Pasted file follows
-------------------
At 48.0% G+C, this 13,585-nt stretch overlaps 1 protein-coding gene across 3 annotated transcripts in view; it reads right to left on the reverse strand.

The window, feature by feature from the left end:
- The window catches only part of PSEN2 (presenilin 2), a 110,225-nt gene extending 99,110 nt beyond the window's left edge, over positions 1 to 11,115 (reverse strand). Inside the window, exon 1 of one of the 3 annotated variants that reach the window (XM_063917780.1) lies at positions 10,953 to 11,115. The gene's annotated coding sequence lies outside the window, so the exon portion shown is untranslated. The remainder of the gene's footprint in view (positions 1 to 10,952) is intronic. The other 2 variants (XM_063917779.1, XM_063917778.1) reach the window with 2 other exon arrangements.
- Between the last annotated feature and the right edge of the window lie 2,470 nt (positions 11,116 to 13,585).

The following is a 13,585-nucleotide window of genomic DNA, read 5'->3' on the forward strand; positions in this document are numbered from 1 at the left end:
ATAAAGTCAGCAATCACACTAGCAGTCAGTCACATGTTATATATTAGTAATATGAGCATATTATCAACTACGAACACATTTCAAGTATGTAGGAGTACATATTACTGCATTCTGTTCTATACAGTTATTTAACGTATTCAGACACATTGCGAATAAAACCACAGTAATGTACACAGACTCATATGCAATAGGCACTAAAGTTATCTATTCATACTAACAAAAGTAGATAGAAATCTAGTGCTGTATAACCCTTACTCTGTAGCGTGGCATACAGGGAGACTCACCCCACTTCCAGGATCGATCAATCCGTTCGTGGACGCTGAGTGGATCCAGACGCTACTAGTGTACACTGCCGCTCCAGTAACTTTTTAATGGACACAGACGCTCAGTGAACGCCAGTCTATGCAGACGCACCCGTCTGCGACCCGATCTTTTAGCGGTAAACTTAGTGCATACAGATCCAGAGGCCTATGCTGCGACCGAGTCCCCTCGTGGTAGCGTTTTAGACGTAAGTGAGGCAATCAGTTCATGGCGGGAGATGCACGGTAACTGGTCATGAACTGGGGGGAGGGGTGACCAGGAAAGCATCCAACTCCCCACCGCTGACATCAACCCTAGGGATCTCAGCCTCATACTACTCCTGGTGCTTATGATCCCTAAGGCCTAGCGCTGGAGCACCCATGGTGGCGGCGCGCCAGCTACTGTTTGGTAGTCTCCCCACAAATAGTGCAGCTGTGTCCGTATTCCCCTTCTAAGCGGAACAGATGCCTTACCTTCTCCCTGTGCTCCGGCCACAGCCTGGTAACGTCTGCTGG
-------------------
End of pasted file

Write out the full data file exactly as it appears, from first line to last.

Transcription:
At 48.0% G+C, this 13,585-nt stretch overlaps 1 protein-coding gene across 3 annotated transcripts in view; it reads right to left on the reverse strand.

The window, feature by feature from the left end:
- The window catches only part of PSEN2 (presenilin 2), a 110,225-nt gene extending 99,110 nt beyond the window's left edge, over positions 1 to 11,115 (reverse strand). Inside the window, exon 1 of one of the 3 annotated variants that reach the window (XM_063917780.1) lies at positions 10,953 to 11,115. The gene's annotated coding sequence lies outside the window, so the exon portion shown is untranslated. The remainder of the gene's footprint in view (positions 1 to 10,952) is intronic. The other 2 variants (XM_063917779.1, XM_063917778.1) reach the window with 2 other exon arrangements.
- Between the last annotated feature and the right edge of the window lie 2,470 nt (positions 11,116 to 13,585).

The following is a 13,585-nucleotide window of genomic DNA, read 5'->3' on the forward strand; positions in this document are numbered from 1 at the left end:
ATAAAGTCAGCAATCACACTAGCAGTCAGTCACATGTTATATATTAGTAATATGAGCATATTATCAACTACGAACACATTTCAAGTATGTAGGAGTACATATTACTGCATTCTGTTCTATACAGTTATTTAACGTATTCAGACACATTGCGAATAAAACCACAGTAATGTACACAGACTCATATGCAATAGGCACTAAAGTTATCTATTCATACTAACAAAAGTAGATAGAAATCTAGTGCTGTATAACCCTTACTCTGTAGCGTGGCATACAGGGAGACTCACCCCACTTCCAGGATCGATCAATCCGTTCGTGGACGCTGAGTGGATCCAGACGCTACTAGTGTACACTGCCGCTCCAGTAACTTTTTAATGGACACAGACGCTCAGTGAACGCCAGTCTATGCAGACGCACCCGTCTGCGACCCGATCTTTTAGCGGTAAACTTAGTGCATACAGATCCAGAGGCCTATGCTGCGACCGAGTCCCCTCGTGGTAGCGTTTTAGACGTAAGTGAGGCAATCAGTTCATGGCGGGAGATGCACGGTAACTGGTCATGAACTGGGGGGAGGGGTGACCAGGAAAGCATCCAACTCCCCACCGCTGACATCAACCCTAGGGATCTCAGCCTCATACTACTCCTGGTGCTTATGATCCCTAAGGCCTAGCGCTGGAGCACCCATGGTGGCGGCGCGCCAGCTACTGTTTGGTAGTCTCCCCACAAATAGTGCAGCTGTGTCCGTATTCCCCTTCTAAGCGGAACAGATGCCTTACCTTCTCCCTGTGCTCCGGCCACAGCCTGGTAACGTCTGCTGG